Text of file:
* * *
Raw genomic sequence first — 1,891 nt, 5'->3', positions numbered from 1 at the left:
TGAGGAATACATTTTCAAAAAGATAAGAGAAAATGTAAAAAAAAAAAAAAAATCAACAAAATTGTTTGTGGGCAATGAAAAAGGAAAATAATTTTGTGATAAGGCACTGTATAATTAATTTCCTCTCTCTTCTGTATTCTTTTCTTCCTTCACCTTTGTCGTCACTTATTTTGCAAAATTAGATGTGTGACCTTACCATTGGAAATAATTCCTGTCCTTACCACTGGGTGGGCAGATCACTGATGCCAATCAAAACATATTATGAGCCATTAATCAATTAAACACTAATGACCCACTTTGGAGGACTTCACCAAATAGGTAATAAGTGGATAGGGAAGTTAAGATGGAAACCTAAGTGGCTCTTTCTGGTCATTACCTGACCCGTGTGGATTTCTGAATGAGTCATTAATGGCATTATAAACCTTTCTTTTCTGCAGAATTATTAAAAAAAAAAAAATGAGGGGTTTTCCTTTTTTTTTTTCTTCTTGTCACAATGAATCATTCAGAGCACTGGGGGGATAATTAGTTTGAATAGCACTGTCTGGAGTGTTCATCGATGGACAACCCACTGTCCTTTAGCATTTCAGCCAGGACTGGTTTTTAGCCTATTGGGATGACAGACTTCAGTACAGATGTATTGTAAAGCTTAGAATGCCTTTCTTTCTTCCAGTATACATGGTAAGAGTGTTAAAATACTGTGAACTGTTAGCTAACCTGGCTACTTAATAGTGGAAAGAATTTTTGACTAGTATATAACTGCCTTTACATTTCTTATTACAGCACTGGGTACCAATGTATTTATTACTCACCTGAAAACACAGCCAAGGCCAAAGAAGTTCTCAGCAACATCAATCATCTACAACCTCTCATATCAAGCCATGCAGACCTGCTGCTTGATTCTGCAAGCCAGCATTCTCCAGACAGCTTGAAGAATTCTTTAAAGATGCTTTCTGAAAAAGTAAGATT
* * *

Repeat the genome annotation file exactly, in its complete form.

Raw genomic sequence first — 1,891 nt, 5'->3', positions numbered from 1 at the left:
TGAGGAATACATTTTCAAAAAGATAAGAGAAAATGTAAAAAAAAAAAAAAAATCAACAAAATTGTTTGTGGGCAATGAAAAAGGAAAATAATTTTGTGATAAGGCACTGTATAATTAATTTCCTCTCTCTTCTGTATTCTTTTCTTCCTTCACCTTTGTCGTCACTTATTTTGCAAAATTAGATGTGTGACCTTACCATTGGAAATAATTCCTGTCCTTACCACTGGGTGGGCAGATCACTGATGCCAATCAAAACATATTATGAGCCATTAATCAATTAAACACTAATGACCCACTTTGGAGGACTTCACCAAATAGGTAATAAGTGGATAGGGAAGTTAAGATGGAAACCTAAGTGGCTCTTTCTGGTCATTACCTGACCCGTGTGGATTTCTGAATGAGTCATTAATGGCATTATAAACCTTTCTTTTCTGCAGAATTATTAAAAAAAAAAAAATGAGGGGTTTTCCTTTTTTTTTTTCTTCTTGTCACAATGAATCATTCAGAGCACTGGGGGGATAATTAGTTTGAATAGCACTGTCTGGAGTGTTCATCGATGGACAACCCACTGTCCTTTAGCATTTCAGCCAGGACTGGTTTTTAGCCTATTGGGATGACAGACTTCAGTACAGATGTATTGTAAAGCTTAGAATGCCTTTCTTTCTTCCAGTATACATGGTAAGAGTGTTAAAATACTGTGAACTGTTAGCTAACCTGGCTACTTAATAGTGGAAAGAATTTTTGACTAGTATATAACTGCCTTTACATTTCTTATTACAGCACTGGGTACCAATGTATTTATTACTCACCTGAAAACACAGCCAAGGCCAAAGAAGTTCTCAGCAACATCAATCATCTACAACCTCTCATATCAAGCCATGCAGACCTGCTGCTTGATTCTGCAAGCCAGCATTCTCCAGACAGCTTGAAGAATTCTTTAAAGATGCTTTCTGAAAAAGTAAGATT